Besides, any attack on Iran would put in motion a chain of events that could have unforeseen consequences for the region and the world. Efraim Halevy, a former chief of the Mossad, the Israeli intelligence agency, said that a war with Iran would be a generations-long war. Countries such as Egypt, which have normalised relations with Iran after the Arab Spring, will not take kindly to any unilateral action by Israel on Iran. The Suez Canal and the Persian Gulf are crucial for the commercial and military activities of the West.

Sudan has been quick to take up the matter with the United Nations Security Council. It asked the world body to condemn the Israeli aggression on its soil. Ali Osman, Sudans Ambassador to the U.N., described the attack as a blatant violation of the U.N. Charter. He also accused Israel of helping the rebel forces in Darfur. Fighting between the Sudanese Army and separatist forces has been going on for more than a decade.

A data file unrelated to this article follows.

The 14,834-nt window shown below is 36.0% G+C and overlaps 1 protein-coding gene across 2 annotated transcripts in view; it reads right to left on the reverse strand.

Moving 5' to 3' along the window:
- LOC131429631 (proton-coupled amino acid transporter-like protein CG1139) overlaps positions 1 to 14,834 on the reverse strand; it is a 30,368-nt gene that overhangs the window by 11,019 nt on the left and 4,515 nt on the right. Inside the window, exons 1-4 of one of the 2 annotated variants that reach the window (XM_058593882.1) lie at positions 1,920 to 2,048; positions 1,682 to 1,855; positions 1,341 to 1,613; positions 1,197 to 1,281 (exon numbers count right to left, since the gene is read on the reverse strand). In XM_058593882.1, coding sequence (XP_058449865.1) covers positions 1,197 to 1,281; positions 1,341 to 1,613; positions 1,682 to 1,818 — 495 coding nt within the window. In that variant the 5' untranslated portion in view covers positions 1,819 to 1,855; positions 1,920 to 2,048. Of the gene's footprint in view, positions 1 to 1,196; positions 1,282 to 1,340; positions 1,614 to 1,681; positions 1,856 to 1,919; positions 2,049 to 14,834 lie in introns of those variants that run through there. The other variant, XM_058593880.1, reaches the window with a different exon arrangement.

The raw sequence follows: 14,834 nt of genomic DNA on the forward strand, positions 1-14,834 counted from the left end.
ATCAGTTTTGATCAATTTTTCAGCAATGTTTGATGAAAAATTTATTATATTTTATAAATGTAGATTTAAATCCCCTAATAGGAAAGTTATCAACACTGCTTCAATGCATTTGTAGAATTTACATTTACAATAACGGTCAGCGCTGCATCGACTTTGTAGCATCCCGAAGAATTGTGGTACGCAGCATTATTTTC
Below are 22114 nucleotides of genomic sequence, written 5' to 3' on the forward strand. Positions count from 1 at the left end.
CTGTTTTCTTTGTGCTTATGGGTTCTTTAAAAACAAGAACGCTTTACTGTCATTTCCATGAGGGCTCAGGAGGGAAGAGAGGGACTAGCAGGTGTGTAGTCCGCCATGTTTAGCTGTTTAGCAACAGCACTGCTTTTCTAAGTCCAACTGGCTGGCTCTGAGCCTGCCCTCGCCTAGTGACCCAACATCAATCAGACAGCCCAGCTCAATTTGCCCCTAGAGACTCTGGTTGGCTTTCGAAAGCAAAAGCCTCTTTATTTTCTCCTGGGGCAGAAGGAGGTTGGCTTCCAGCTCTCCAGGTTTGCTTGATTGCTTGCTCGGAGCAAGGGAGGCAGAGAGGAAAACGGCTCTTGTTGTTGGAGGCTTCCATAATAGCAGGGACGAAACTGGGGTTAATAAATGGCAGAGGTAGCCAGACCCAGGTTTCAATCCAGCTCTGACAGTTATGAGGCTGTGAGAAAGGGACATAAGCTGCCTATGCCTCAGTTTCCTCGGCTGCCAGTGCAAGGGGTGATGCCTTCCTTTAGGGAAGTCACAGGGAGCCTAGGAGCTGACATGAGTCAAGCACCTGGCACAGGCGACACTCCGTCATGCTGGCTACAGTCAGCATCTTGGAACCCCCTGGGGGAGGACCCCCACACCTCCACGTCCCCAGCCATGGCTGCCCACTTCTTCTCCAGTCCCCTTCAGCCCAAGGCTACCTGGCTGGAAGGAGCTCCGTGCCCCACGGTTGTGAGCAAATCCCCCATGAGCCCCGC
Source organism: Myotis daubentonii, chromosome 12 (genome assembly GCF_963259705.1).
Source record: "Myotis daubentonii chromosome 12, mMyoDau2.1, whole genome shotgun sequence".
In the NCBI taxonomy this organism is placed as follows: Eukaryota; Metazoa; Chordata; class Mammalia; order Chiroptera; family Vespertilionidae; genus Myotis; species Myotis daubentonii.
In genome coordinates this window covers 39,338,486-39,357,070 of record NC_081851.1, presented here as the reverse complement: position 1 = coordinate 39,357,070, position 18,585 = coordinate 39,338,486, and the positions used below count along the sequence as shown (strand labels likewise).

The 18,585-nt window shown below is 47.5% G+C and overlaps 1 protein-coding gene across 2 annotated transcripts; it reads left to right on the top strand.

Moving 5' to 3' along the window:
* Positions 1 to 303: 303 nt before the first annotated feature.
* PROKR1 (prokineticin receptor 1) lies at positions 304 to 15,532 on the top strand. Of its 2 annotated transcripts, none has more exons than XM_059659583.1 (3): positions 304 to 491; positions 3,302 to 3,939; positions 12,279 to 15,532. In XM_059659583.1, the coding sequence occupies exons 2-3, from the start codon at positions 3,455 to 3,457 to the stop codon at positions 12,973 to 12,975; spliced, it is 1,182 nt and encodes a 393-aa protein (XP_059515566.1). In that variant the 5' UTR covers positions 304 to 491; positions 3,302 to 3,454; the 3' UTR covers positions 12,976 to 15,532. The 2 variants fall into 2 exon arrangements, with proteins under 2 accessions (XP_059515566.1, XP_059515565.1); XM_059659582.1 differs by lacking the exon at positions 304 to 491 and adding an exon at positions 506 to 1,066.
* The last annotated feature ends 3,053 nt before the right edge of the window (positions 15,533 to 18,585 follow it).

A satellite picture of the Yarmouk munitions factory two days after the bombing.-AFP

Minister Bilal Osman said the Israeli bombing raid was aimed at weakening the Sudanese armed forces, which are currently fighting separatist forces on multiple fronts. Israel has supported southern Sudan for the past two decades in its fight to secede. Today, the newly independent South Sudan is a strong military and commercial ally of Israel. However, the Israeli raid on the armaments factory happened only weeks after the governments of Sudan and South Sudan had agreed to find a peaceful solution to their border problems and the distribution of oil revenues. Earlier in the year, the two countries were on the brink of a full-scale war. Fighting had broken out over the disputed oil-producing region of Abyei,